Cardiolipin (CL), the signature lipid of the mitochondrial membrane, is required for optimal mitochondrial function, as well as mitochondrial protein import, mitochondrial fusion, PKC and osmotic stress signaling pathways, aging, vacuole/lysosome function, and ceramide synthesis. CL is found in all mammalian tissues, but it is most abundant in the heart, where it comprises up to 20% of phospholipids. Perturbation of CL synthesis leads to the severe life- threatening genetic disorder known as Barth syndrome (BTHS), which is characterized by dilated cardiomyopathy and a high incidence of sudden death from arrhythmia. CL deficiency is also implicated in diabetic cardiomyopathy, heart failure, ischemia/reperfusion injury, and nonalcoholic fatty liver disease. Elucidating the mechanisms underlying the involvement of CL in cellular functions would provide insight into these disorders and identify potential new drug targets. The yeast model has been pivotal in elucidating the functions of CL, as it offers numerous advantages not currently available in other eukaryotic systems. It is the only eukaryote in which null mutants are available for every step in CL synthesis. Furthermore, a vast array of genetic, biochemical, and functional genomic analyses can more readily be applied in yeast than in other eukaryotic models. Conservation of function from yeast to humans for disease-associated genes as well as for complex cellular processes makes it likely that knowledge gleaned from yeast studies will be applicable to humans. We will utilize the yeast system as well as CL-deficient mammalian cells to test the novel hypothesis that CL deficiency leads to defective mitochondrial import of proteins required for iron-sulfur (Fe S) biogenesis, resulting in perturbation of the TCA cycle and metabolic deficiencies.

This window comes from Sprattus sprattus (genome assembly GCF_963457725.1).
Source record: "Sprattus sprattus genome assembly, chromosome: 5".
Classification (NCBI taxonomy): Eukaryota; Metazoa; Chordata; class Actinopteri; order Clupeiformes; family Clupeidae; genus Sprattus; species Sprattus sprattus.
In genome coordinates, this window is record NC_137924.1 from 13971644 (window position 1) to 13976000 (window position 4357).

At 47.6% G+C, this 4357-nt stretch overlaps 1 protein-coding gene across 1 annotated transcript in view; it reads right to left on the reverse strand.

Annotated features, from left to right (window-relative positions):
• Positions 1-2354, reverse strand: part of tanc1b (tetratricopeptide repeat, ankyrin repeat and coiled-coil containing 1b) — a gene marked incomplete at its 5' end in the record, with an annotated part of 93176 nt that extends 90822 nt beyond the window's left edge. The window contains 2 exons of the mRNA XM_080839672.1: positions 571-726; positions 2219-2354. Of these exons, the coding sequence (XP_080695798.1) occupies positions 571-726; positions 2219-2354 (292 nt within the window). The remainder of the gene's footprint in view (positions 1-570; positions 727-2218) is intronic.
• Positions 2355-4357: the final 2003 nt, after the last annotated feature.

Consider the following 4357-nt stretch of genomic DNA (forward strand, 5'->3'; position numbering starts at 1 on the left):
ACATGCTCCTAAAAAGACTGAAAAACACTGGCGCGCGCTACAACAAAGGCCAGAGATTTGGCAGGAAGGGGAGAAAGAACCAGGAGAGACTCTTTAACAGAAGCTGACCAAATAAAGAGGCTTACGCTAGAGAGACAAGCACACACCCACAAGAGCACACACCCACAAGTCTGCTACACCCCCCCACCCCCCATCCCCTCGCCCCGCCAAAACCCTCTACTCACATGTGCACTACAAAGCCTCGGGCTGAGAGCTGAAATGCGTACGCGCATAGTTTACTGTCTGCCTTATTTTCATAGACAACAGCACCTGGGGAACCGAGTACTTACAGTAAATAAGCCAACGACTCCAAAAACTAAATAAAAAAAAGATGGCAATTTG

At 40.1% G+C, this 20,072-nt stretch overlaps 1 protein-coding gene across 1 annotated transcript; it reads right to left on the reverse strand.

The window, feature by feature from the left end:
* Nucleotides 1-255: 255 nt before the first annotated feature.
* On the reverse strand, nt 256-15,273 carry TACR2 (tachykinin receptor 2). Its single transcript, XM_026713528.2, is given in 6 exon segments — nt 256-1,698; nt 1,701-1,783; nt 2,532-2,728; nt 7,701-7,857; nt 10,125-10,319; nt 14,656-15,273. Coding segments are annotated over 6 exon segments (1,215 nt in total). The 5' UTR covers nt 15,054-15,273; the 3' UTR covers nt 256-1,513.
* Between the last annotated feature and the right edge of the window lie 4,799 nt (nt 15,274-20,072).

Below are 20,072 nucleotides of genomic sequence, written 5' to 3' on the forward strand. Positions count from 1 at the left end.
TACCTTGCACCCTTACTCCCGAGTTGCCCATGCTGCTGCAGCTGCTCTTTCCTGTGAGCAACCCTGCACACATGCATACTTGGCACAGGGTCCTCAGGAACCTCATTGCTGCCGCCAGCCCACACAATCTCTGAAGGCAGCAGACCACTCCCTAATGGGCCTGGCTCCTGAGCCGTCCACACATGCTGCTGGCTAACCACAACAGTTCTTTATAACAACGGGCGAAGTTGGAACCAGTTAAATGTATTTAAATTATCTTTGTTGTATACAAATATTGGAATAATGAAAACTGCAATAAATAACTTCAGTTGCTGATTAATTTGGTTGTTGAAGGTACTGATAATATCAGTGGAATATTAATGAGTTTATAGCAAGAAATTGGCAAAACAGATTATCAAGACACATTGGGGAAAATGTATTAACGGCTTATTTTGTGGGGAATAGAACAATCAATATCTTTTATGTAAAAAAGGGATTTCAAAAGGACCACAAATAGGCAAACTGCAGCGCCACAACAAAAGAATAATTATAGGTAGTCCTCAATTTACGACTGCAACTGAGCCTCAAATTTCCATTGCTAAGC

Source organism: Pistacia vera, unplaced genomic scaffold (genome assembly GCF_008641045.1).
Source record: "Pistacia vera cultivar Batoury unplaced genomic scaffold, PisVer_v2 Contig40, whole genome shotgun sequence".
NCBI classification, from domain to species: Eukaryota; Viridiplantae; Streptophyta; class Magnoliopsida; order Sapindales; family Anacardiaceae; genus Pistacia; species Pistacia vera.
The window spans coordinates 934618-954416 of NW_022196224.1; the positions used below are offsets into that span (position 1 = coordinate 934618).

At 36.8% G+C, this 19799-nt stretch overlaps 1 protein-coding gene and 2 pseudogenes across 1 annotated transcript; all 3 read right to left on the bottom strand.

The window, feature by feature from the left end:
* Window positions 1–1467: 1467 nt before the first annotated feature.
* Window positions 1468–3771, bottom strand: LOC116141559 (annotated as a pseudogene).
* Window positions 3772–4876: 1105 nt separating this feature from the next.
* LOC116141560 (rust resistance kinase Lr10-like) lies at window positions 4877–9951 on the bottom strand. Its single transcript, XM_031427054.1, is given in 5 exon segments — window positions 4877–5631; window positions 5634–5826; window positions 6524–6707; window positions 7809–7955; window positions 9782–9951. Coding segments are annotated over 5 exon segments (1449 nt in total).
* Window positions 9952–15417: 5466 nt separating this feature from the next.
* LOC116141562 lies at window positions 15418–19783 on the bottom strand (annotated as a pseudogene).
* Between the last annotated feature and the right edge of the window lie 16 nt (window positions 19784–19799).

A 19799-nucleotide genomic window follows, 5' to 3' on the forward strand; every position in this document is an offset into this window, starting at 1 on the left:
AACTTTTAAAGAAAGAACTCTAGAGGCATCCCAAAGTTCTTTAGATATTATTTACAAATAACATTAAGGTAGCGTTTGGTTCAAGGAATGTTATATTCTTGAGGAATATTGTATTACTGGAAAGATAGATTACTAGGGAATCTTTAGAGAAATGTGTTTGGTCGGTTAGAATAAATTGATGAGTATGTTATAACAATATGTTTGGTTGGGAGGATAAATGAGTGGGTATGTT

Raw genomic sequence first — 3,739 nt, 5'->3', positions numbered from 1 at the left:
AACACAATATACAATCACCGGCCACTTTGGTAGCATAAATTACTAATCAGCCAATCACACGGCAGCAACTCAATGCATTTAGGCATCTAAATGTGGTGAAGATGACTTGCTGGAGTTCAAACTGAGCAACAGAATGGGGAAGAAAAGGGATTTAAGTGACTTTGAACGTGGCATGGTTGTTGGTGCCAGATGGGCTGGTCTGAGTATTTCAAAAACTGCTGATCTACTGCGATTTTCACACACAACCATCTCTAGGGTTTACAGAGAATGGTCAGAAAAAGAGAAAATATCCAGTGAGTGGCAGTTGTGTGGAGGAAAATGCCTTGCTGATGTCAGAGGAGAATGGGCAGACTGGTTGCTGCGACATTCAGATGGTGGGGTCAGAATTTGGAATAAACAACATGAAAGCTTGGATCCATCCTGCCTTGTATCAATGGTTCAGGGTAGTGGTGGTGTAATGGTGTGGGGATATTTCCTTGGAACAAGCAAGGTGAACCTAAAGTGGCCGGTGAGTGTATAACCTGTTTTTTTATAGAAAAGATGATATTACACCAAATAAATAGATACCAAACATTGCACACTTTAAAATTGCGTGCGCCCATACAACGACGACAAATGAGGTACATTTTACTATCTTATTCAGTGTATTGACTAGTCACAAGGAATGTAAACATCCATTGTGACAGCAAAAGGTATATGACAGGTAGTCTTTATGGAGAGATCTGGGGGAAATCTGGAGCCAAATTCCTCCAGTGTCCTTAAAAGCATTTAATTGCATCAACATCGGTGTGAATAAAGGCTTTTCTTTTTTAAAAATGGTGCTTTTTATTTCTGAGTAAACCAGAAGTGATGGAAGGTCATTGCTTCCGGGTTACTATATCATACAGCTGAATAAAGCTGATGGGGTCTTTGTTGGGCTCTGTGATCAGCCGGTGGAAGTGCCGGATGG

Aim 1 will define the mechanism that links CL deficiency to perturbation of Fe-S biogenesis and the TCA cycle in yeast.
Aim 2 will identify specific defects in Fe-S biogenesis and the TCA cycle that result from CL deficiency in mammalian cells. This knowledge will facilitate our understanding of highly conserved mechanisms that control mitochondrial metabolism, and will offer the possibility of new directions for the diagnosis and treatment of BTHS and other cardiomyopathies and disorders.
Cardiolipin is a critically important mitochondrial lipid that is found in all tissues and is most abundant in the heart. Cardiolipin deficiency leads to dilated cardiomyopathy and arrhythmia in the genetic disorder Barth syndrome, and is also implicated in diabetic cardiomyopathy, heart failure, ischemia/reperfusion injury, and nonalcoholic fatty live disease. The proposed study will identify specific metabolites that are limiting as a result of cardiolipin deficiency, and that may be candidates for new treatments for Barth syndrome and other cardiomyopathies.